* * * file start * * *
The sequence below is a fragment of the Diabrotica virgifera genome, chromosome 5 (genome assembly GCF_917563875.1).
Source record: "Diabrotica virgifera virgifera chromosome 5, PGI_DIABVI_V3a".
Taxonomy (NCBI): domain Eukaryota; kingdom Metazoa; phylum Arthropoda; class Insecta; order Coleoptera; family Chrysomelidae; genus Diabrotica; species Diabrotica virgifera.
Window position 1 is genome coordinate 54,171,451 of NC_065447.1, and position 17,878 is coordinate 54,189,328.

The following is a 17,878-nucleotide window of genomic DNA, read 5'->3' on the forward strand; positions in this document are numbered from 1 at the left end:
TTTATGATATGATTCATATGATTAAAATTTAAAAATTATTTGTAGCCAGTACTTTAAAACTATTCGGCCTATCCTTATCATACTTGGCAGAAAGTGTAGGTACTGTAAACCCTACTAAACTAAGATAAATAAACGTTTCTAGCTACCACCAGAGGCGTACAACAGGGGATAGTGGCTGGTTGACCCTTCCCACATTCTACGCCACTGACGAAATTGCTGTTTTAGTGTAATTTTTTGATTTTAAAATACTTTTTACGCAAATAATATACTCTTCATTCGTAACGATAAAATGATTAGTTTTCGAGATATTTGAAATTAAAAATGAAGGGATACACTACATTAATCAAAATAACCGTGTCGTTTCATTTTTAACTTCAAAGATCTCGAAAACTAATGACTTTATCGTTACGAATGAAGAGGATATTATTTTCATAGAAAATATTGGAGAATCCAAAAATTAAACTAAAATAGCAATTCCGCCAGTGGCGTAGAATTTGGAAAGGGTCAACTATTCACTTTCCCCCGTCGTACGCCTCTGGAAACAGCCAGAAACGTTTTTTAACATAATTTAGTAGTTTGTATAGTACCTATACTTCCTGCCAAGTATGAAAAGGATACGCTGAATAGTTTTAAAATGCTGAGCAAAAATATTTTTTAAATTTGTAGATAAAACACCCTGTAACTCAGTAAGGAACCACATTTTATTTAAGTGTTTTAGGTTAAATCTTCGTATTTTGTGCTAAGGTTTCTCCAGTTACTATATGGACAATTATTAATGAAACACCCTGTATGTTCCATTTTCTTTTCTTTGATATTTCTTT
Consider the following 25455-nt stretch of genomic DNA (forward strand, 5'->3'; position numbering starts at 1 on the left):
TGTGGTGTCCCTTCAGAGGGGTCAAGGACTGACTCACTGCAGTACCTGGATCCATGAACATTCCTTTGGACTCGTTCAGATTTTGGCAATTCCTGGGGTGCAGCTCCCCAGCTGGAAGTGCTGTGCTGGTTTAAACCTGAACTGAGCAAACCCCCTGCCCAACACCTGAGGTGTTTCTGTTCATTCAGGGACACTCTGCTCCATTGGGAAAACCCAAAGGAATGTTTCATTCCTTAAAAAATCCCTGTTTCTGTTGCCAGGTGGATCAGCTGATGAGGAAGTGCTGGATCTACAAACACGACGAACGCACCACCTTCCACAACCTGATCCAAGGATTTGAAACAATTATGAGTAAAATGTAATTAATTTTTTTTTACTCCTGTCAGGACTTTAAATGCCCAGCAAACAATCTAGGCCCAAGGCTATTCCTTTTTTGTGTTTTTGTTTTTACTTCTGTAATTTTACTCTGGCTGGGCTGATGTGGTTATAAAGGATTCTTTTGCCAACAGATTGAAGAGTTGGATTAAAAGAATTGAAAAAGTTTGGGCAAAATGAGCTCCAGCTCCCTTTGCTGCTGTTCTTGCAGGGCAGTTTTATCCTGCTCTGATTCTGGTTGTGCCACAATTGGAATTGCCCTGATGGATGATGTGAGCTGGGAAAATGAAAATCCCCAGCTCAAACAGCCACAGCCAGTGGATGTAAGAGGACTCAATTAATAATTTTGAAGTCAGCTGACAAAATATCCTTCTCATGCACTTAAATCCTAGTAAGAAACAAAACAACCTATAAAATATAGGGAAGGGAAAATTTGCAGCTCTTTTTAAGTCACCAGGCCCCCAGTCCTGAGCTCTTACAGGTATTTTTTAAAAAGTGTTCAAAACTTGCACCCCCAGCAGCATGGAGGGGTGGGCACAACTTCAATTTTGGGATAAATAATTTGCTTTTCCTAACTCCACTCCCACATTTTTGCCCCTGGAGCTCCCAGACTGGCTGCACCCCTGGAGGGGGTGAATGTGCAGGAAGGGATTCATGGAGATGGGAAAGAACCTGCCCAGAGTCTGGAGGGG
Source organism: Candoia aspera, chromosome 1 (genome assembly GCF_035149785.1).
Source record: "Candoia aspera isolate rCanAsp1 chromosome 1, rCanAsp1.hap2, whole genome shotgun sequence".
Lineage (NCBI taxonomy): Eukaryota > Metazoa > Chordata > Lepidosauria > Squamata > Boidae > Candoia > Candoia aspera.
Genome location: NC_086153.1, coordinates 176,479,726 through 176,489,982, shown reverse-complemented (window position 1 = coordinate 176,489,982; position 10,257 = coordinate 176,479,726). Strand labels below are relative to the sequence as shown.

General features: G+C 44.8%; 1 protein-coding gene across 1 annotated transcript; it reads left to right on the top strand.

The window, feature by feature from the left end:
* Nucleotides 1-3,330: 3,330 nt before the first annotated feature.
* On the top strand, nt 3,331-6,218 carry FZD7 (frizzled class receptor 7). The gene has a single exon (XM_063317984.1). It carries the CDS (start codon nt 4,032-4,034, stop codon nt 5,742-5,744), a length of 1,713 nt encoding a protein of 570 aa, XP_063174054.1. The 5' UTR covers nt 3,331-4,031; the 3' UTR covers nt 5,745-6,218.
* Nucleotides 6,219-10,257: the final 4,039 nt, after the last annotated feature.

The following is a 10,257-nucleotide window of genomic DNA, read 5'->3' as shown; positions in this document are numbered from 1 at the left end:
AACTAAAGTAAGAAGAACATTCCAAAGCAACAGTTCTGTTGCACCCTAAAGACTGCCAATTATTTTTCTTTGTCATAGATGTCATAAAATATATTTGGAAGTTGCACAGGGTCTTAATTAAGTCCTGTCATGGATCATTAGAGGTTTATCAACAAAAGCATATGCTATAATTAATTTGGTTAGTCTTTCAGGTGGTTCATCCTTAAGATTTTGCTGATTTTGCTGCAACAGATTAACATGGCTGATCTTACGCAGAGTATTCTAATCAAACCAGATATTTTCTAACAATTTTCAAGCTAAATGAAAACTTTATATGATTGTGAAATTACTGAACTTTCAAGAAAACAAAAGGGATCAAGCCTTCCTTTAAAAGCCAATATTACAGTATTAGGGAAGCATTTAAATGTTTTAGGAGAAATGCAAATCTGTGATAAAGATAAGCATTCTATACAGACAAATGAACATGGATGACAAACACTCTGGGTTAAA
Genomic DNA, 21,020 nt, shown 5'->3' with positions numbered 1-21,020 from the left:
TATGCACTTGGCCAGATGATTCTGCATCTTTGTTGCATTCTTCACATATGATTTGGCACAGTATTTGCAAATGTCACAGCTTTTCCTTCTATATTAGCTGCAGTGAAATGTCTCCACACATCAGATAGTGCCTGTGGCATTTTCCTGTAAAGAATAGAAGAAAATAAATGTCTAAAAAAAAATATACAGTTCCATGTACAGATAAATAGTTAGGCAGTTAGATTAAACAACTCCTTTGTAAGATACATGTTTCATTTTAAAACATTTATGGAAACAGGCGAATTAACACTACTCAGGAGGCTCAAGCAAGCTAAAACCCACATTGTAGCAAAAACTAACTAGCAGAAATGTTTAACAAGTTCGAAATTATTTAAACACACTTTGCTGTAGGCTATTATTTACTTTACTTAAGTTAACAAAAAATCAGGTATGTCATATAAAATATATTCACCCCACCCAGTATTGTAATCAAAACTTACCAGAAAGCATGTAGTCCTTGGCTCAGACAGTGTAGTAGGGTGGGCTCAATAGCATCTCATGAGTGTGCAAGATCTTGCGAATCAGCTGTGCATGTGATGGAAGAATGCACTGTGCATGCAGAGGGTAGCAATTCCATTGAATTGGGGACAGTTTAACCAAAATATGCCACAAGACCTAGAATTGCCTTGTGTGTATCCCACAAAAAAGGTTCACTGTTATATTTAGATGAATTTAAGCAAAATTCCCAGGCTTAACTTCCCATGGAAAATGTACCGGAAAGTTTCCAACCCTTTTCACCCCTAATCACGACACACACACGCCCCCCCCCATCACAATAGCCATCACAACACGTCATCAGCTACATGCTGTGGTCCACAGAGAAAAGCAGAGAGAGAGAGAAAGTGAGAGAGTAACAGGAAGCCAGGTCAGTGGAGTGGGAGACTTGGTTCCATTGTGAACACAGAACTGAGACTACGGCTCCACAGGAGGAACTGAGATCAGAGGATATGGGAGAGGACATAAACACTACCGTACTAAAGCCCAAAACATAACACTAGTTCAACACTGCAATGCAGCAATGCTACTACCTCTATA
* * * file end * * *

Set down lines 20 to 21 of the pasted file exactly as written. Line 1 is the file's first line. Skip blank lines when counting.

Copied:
Genomic DNA, 21,020 nt, shown 5'->3' with positions numbered 1-21,020 from the left:
TATGCACTTGGCCAGATGATTCTGCATCTTTGTTGCATTCTTCACATATGATTTGGCACAGTATTTGCAAATGTCACAGCTTTTCCTTCTATATTAGCTGCAGTGAAATGTCTCCACACATCAGATAGTGCCTGTGGCATTTTCCTGTAAAGAATAGAAGAAAATAAATGTCTAAAAAAAAATATACAGTTCCATGTACAGATAAATAGTTAGGCAGTTAGATTAAACAACTCCTTTGTAAGATACATGTTTCATTTTAAAACATTTATGGAAACAGGCGAATTAACACTACTCAGGAGGCTCAAGCAAGCTAAAACCCACATTGTAGCAAAAACTAACTAGCAGAAATGTTTAACAAGTTCGAAATTATTTAAACACACTTTGCTGTAGGCTATTATTTACTTTACTTAAGTTAACAAAAAATCAGGTATGTCATATAAAATATATTCACCCCACCCAGTATTGTAATCAAAACTTACCAGAAAGCATGTAGTCCTTGGCTCAGACAGTGTAGTAGGGTGGGCTCAATAGCATCTCATGAGTGTGCAAGATCTTGCGAATCAGCTGTGCATGTGATGGAAGAATGCACTGTGCATGCAGAGGGTAGCAATTCCATTGAATTGGGGACAGTTTAACCAAAATATGCCACAAGACCTAGAATTGCCTTGTGTGTATCCCACAAAAAAGGTTCACTGTTATATTTAGATGAATTTAAGCAAAATTCCCAGGCTTAACTTCCCATGGAAAATGTACCGGAAAGTTTCCAACCCTTTTCACCCCTAATCACGACACACACACGCCCCCCCCCATCACAATAGCCATCACAACACGTCATCAGCTACATGCTGTGGTCCACAGAGAAAAGCAGAGAGAGAGAGAAAGTGAGAGAGTAACAGGAAGCCAGGTCAGTGGAGTGGGAGACTTGGTTCCATTGTGAACACAGAACTGAGACTACGGCTCCACAGGAGGAACTGAGATCAGAGGATATGGGAGAGGACATAAACACTACCGTACTAAAGCCCAAAACATAACACTAGTTCAACACTGCAATGCAGCAATGCTACTACCTCTATA